This is the second of a 5 Part Article on the Basics of Hand Knotted is a rewrite of one Leslie Stroh wrote for the 2nd Issue of Rug News Magazine in 1978.: Part 1 Chinese Rugs, Part 2 Affordability, Part 3, Design, Part 4 Labor & Design, Part 5 Price at Retail.
It is all about you.
Whether Chinese or other origin, the first decision you have to make, is how will the design and color work in your room. The next decision is “Can you afford the rug?” and along with that you need to know if the rug or any other product you put in your home, represents values that are important to you. Your home is an extension of you.
Today, you might start looking for a rug by surfing the Internet. There is a lot of product. It all looks nice in thumbnail sized pictures but at widely different price points. The TV screen is made up of pixels, and so are rugs, except we call them knots. Hi-definition screens cost more than low definition screens. High density rugs generally cost more than low density rugs.
Starting with 90 line rugs (in a Part #1) the standard is 90 lines/rows in 12 inches, or 8 rows in one inch. Assuming a equal number in the other direction, that is about 60 knots per square inch. Knots per square inch matters not at all, because all knots do is hold different sized yarns in place, and create a basis for paying workers (generally 6,000 knots per day).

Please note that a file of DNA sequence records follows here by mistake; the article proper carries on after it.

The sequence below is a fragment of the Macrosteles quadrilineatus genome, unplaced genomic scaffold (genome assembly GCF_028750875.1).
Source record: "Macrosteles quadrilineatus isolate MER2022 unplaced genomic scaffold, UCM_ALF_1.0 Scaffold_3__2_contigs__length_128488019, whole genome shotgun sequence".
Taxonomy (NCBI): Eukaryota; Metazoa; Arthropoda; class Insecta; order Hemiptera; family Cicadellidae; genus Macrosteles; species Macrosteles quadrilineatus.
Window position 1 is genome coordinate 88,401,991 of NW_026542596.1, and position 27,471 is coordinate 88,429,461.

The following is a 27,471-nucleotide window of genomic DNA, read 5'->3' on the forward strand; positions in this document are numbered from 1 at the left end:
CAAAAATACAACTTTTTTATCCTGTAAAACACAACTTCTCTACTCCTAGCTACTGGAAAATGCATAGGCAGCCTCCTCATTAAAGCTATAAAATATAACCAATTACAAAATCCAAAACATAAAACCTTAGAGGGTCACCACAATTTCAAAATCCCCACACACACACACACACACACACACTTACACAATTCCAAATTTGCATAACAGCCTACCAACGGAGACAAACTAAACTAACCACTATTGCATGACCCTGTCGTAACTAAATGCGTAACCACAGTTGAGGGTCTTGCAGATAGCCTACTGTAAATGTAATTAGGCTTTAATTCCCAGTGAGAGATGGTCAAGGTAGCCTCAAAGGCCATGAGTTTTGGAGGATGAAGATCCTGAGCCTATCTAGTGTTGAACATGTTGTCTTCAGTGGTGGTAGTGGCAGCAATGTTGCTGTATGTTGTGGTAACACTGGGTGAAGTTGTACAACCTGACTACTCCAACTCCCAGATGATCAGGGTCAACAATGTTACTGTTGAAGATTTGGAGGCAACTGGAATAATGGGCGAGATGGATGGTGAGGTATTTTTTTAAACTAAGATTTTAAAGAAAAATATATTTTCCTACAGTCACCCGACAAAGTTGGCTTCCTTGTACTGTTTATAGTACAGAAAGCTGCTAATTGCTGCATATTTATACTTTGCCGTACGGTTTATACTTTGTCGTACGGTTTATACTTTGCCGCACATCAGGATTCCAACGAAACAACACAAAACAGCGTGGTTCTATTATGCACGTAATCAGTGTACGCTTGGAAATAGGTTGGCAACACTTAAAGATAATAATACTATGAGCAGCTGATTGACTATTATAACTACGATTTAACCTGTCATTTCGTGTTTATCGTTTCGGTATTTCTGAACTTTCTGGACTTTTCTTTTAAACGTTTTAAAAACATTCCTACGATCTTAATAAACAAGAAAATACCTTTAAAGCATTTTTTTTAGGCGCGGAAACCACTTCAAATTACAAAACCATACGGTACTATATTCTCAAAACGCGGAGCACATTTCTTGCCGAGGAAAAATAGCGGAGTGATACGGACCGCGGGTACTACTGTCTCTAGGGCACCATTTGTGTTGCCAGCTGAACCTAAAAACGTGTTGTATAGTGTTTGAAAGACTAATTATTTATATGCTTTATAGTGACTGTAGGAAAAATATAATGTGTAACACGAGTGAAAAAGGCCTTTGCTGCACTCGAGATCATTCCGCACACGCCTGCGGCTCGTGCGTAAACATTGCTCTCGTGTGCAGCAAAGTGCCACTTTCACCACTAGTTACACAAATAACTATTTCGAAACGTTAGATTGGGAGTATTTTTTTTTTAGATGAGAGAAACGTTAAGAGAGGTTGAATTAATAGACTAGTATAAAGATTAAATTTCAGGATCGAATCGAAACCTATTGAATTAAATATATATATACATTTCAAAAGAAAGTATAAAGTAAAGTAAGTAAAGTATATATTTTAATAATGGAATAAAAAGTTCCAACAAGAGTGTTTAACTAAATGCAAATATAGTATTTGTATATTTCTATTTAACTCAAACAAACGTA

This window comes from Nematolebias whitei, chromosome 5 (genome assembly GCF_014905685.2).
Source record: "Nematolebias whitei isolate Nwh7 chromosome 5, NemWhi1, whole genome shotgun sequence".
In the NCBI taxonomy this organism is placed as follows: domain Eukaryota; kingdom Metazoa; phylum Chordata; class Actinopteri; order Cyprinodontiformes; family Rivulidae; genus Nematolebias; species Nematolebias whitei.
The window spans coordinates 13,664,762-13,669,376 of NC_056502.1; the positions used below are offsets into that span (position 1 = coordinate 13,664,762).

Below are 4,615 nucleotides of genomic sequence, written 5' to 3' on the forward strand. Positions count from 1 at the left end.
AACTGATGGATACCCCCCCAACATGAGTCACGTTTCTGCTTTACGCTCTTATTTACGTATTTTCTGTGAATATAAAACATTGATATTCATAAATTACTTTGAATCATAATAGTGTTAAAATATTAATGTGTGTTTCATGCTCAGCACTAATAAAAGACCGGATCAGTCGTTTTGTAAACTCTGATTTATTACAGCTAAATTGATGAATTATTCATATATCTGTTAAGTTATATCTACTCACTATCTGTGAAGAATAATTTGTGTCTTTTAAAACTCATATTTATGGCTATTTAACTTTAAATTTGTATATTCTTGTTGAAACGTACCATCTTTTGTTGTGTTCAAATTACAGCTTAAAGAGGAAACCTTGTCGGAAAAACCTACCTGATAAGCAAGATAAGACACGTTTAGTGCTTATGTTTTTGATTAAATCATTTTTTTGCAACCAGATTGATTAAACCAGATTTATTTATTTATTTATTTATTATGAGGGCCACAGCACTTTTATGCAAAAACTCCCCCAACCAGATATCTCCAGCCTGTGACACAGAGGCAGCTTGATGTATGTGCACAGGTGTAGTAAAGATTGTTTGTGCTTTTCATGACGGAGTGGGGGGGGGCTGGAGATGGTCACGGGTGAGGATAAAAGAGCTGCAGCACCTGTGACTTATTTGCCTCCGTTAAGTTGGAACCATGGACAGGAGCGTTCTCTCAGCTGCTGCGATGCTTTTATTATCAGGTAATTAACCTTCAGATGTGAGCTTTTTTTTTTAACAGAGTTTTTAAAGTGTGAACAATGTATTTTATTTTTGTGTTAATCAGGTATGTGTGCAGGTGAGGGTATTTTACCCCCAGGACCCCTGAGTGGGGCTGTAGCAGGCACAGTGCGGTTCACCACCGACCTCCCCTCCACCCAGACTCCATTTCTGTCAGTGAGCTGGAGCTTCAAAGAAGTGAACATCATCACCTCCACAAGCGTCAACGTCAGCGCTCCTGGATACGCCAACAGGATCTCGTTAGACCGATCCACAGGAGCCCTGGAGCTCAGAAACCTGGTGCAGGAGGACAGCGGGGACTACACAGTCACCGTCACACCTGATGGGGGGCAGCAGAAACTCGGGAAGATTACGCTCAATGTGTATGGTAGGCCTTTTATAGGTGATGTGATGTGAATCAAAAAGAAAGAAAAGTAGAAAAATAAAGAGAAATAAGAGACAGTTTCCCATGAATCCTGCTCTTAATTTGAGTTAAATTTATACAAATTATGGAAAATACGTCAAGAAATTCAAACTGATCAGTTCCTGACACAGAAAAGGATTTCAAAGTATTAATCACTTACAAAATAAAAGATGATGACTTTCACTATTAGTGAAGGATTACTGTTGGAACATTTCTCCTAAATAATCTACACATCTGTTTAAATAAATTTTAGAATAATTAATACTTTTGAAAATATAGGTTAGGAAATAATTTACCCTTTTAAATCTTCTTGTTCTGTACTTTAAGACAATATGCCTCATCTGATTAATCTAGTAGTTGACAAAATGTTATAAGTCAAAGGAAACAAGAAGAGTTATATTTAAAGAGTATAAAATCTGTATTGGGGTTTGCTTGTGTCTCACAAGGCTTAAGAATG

Lower quality, 80 and 70 line, also used for French style central medallion designs, and some all over designs. Less weaving plus lower quality wool, lowers the cost of production and usually lowers the price.
Higher quality, generally used for Persian type designs, are woven in a 120 to 240 line quality which translates to 10 knots or 20 knots per linear inch. Cecil Edwards, the acknowledged authority on Persian Carpets, observed that an 11×11 stitch (121 knots per square inch) would accommodate about 80% of all Persian designs.
Using the same assumption of a square construction that means Persian type rugs have 100 to 400 knots per square inch, and a corresponding change in materials to allow for finer weaving. However, there is a but a significant (geometric) increase in labor costs, i.e. twice the quality translates into three times the cost.
The knot count in a hand knotted rug is irrelevant, except for weaver’s wages. (The article “Knots don’t count” will be available subsequent to this article ) When paid piecework, a day’s work is typically figured at 6,000 knots. A family eats from those 6,000 knots. Piece work is flexible for weavers who have other jobs such as farming and for women looking after the children and doing house work. Weaving is a part time job in addition to cooking and cleaning